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In and Out of Boise

All the Noisy News that's Fit to Hear

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Local funky metal band Trikata is no more. The band played its last show at Knitting Factory July 26, opening for Floater. Trikata had to call it quits after the band's chief songwriter and guitarist, Dave "Banana Hands" Clemens, decided to move back to the horse Gov. C.L. "Butch" Otter wants to shoot (California, for those of you who don't keep track of the ramblings of our fearless leader).

"We wish Dave all the best in his travels back home, we love you and will miss you! Who knows, maybe a reunion will come together, someday?" the band posted to its Facebook page.

Another band that just wrapped things up in Boise is Workin' on Fire. The high-school all-stars are no longer in high school and have announced plans to collectively jet off to the Seattle area to enjoy all the rain and musical anonymity that Boise can't offer the power-trio. Workin' on Fire celebrated getting out of Dodge with a headlining show at Knitting Factory July 28.

In a move in the opposite direction, local pop-punkers Hotel Chelsea is no longer bi-metro. The band's frontman Ryan Sampson was living in Las Vegas for a job and commuting back to Boise for band practice, but it didn't last. The Boise black hole strikes again.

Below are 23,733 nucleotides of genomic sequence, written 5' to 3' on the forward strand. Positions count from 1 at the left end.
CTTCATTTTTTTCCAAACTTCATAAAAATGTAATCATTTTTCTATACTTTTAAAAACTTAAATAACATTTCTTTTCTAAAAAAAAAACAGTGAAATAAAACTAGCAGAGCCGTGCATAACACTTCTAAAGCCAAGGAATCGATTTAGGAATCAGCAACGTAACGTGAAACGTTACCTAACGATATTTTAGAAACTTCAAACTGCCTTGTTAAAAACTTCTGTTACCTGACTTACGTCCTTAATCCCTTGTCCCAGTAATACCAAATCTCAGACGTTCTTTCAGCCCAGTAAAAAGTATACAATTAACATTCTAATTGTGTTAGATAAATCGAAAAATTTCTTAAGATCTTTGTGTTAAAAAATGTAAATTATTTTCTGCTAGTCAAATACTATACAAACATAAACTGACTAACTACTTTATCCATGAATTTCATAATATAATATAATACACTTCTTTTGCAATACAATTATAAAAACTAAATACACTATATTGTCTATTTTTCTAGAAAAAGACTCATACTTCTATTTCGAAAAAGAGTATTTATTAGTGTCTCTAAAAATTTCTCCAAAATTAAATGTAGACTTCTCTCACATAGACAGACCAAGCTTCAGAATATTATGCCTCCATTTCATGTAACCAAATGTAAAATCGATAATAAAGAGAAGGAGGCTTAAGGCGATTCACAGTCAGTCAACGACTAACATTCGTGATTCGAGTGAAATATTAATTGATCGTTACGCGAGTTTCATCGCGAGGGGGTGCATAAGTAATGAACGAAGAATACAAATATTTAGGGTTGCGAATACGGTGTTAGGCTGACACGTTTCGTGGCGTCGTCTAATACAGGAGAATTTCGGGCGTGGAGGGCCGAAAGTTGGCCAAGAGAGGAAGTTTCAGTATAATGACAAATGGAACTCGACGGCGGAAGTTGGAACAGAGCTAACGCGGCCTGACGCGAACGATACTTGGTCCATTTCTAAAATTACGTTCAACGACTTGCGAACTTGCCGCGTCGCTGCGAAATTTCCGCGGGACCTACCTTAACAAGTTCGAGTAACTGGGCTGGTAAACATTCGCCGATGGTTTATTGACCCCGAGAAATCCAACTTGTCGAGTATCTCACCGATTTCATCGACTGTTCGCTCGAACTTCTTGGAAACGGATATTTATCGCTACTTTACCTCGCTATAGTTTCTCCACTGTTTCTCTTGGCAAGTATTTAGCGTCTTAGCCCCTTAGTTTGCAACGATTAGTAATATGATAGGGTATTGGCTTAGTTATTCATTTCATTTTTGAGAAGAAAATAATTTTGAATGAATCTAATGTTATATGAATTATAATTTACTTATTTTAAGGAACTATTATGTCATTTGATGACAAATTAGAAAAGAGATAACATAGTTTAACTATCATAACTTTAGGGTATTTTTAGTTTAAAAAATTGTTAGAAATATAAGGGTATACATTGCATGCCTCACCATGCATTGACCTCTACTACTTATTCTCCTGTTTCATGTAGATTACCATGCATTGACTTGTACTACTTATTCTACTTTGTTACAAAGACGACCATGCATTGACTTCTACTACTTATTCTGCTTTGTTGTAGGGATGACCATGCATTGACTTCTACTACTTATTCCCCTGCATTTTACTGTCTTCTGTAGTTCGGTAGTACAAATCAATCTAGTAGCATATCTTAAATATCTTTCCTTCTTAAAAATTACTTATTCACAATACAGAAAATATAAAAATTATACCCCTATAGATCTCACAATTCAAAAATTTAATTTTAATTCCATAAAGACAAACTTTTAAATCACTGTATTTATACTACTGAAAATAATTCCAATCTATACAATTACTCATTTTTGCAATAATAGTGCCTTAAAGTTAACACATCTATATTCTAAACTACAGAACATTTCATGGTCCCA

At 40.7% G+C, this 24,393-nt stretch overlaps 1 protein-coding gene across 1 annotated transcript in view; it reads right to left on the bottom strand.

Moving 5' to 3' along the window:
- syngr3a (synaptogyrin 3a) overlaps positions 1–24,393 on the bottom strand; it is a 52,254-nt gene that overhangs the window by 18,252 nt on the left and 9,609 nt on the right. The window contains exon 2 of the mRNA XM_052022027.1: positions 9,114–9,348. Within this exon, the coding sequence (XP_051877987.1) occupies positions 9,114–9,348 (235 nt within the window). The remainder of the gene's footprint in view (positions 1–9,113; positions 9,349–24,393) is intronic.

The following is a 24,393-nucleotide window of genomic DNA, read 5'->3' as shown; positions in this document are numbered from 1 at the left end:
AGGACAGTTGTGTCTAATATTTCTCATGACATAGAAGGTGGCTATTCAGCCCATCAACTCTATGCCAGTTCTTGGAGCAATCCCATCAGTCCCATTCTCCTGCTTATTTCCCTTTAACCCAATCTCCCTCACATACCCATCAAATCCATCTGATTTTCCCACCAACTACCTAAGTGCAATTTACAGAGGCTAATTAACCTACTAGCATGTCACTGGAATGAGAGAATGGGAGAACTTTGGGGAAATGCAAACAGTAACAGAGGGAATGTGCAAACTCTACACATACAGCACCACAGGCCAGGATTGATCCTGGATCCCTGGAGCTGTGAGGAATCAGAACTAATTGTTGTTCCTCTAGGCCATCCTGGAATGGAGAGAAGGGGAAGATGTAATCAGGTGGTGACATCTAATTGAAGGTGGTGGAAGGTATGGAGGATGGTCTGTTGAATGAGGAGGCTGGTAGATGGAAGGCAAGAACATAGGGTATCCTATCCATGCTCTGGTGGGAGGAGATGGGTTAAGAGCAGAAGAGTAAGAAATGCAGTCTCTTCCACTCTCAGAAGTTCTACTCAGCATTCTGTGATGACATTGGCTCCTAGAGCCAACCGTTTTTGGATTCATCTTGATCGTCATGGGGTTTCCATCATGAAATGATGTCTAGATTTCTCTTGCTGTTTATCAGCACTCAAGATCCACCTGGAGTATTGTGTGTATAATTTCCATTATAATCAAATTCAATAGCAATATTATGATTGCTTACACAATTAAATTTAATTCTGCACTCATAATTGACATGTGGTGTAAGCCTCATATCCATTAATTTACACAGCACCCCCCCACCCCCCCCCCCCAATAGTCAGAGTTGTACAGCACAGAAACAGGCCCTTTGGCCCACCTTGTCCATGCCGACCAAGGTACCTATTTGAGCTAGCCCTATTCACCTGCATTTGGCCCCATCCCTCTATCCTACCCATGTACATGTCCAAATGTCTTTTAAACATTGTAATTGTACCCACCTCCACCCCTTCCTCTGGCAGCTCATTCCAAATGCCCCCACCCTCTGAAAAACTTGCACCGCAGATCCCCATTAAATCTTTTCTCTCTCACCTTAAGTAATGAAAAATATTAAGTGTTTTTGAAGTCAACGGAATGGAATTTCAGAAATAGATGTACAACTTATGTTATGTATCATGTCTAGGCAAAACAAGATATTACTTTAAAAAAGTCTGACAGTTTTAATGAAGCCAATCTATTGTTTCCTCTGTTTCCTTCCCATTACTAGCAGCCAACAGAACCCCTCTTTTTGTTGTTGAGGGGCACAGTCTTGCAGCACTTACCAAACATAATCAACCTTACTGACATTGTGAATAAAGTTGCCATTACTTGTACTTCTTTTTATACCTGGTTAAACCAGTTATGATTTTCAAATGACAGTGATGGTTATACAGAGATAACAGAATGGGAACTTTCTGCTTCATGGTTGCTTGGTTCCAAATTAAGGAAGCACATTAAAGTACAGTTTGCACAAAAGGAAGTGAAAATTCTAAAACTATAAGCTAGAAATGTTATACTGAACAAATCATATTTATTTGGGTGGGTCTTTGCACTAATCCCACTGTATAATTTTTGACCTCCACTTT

Another place that was struck, thunderstruck to be precise, was Iran's nuclear facilities. Yahoo News reported that one of the symptoms of the malware that the nation has been battling is that infected computers start playing "Thunderstruck," by AC/DC, at full volume and on repeat. Kudos to whatever night-stalking hacker genius slipped in that line of code. But would it be too cliche to get some Napalm Death in the playlist?

Another international music shenanigan, though a decidedly less funny one, is going down in Russia, where the punk band Pussy Riot is currently on trial for a music video that featured the band dressed in colorful ski masks and causing a general ruckus inside of a Russian church as part of a "punk prayer" that was a fairly direct critique of the Putin regime.

According to The Guardian, the women are being charged with "hooliganism motivated by religious hatred."

The video can be seen on YouTube under the headline Russian Riot Grrrl Protest. The three members of the band are facing up to seven years in prison.

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